so what you're saying is that there could be a big risk out there that you're ignoring in your false sense of security lifestyle. I believe we get comfortable and ignore dangers because we like to think they are too remote. I think it's good to try to live more intentionally and aware. whether in dating or careers. good thinking - thanks for sharing.
anonymous may have a point in his/her phrase about changing scenery. (i did laugh at the idea of you dating plastic boobs.) my girlfriend suggested I try dating people very different from my usual "type". just to see what happens. I haven't been successful with the one sort so maybe the other sort is what I need. i'm being general so I hope you catch my drift. I think there's some truth in it. and I don't mean start dating blondes - but if one happens to come along.... I mean more personality type differences.

Sarita said...

Expanding horizons is always a good thing. As is a good commute to get the brain going.

thefish said...

Security is a great point. I love getting into other peoples heads, to an extent;gaining a new perspective can clarify what I have been thinking and give it more depth.

I have long since talked about finding my best friend and the love of my life, and I don't waiver on that and I am firm knowing it will happen. The dating process, on the other hand, seems to keep this at an odd unattainable enigma. I press forward, regardless.

I have been told I don't let my emotions move forward and that I have a bunch of hoops a man must jump through. I disagree, but I think it goes to the security thing you bring up D. I want to really get to know someone. I want the emotions to develop and not be pushed or forced. I want actions to support words, rather than falling for smoke and mirrors like I once did. In a nut shell, I guess I want to be secure enough with someone, who they are, my feelings for them, their feelings for me, and their ability to commit, give and take, forgive and all that necessary relationship survival stuff beyond the passion and chemistry before I can fully give my heart to another. Is that too much to ask? I would say no.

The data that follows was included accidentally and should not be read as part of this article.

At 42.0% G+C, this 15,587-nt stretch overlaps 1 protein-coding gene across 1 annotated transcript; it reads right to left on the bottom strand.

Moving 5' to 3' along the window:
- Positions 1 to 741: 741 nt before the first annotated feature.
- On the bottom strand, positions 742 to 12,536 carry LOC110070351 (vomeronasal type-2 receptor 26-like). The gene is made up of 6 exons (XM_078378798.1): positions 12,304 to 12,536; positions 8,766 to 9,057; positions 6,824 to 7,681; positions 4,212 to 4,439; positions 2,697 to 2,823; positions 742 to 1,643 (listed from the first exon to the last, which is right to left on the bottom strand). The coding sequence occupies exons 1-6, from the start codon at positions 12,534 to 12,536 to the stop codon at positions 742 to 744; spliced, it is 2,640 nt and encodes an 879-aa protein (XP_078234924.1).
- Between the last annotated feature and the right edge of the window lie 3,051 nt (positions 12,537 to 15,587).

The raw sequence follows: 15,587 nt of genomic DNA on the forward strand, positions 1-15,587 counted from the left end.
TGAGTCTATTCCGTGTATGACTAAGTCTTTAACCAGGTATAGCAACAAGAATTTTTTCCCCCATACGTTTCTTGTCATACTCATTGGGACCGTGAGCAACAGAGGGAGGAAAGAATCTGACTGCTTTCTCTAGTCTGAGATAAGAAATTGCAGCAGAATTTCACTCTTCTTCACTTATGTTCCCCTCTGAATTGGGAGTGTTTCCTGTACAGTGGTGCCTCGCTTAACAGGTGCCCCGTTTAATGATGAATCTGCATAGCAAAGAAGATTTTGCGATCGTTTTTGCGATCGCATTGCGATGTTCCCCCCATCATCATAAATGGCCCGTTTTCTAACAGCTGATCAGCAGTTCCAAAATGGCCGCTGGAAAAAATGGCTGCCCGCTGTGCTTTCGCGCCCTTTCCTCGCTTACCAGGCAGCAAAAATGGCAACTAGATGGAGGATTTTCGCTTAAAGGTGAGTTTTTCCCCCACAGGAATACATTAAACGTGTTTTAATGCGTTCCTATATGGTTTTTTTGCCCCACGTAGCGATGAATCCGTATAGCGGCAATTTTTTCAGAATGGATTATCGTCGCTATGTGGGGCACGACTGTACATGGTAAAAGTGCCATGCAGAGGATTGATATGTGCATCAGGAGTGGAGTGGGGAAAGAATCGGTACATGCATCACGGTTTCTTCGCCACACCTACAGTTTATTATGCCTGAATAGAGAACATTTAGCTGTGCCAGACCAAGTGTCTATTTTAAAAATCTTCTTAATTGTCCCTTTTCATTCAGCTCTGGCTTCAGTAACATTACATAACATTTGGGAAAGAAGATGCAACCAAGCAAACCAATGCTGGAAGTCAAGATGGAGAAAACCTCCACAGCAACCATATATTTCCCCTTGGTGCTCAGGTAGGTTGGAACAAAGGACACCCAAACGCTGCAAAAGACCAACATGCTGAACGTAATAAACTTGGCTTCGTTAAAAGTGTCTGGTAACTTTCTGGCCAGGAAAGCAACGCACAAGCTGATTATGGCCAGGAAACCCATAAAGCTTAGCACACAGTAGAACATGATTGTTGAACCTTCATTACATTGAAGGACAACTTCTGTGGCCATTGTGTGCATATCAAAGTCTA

This secure foundation I am looking for, however, doesn't mean I am looking for perfection. I think there is a fine line, but in the end I have to do my part to find what I am looking for, like putting myself out there and risk getting hurt(a little side note on security, I think we have to be secure enough with ourselves to be able to put ourselves out there and risk getting hurt). Sometimes I think it takes all the heartbreak to learn what it is we should be looking for.

It won't work until it does, so perhaps until then, we have to live with that yuckie lack of security, in regards to relationships and the emptiness of not having someone to share your whole life with.

Marie said...

It's sane to look for someone you feel safe with -- we're designed to do that, and it's wise. But "feel" would be the key word -- people change, and situations change, and while risk minimization is wise in a commitment situation, risk elimiation is impossible. Hence "the plunge." But I know where you're coming from. Maybe your angst could be eased with a little KISN97 on the commute home. Too much thinking is also risky. :)

Cindy said...

Interesting to see that you want someone who makes you feel secure. I always thought guys want someone who makes them feel in charge. Do a lot of guys want security?

bestsariah said...

Anonymous is funny. Maybe the reason you and I didn't get married is because I don't have big boobs.

ewesa said...

I'm learning more and more in relationships you gotta provide as much of what you want as possible and hopefully it'll then be returned, sorta that do unto others thing. so it's good you're focusing on providing security! chicks dig it.
also, sorry to hear about your co-worker, it sounds like they've reached the miners and haven't heard anything from them. not good news for anyone involved.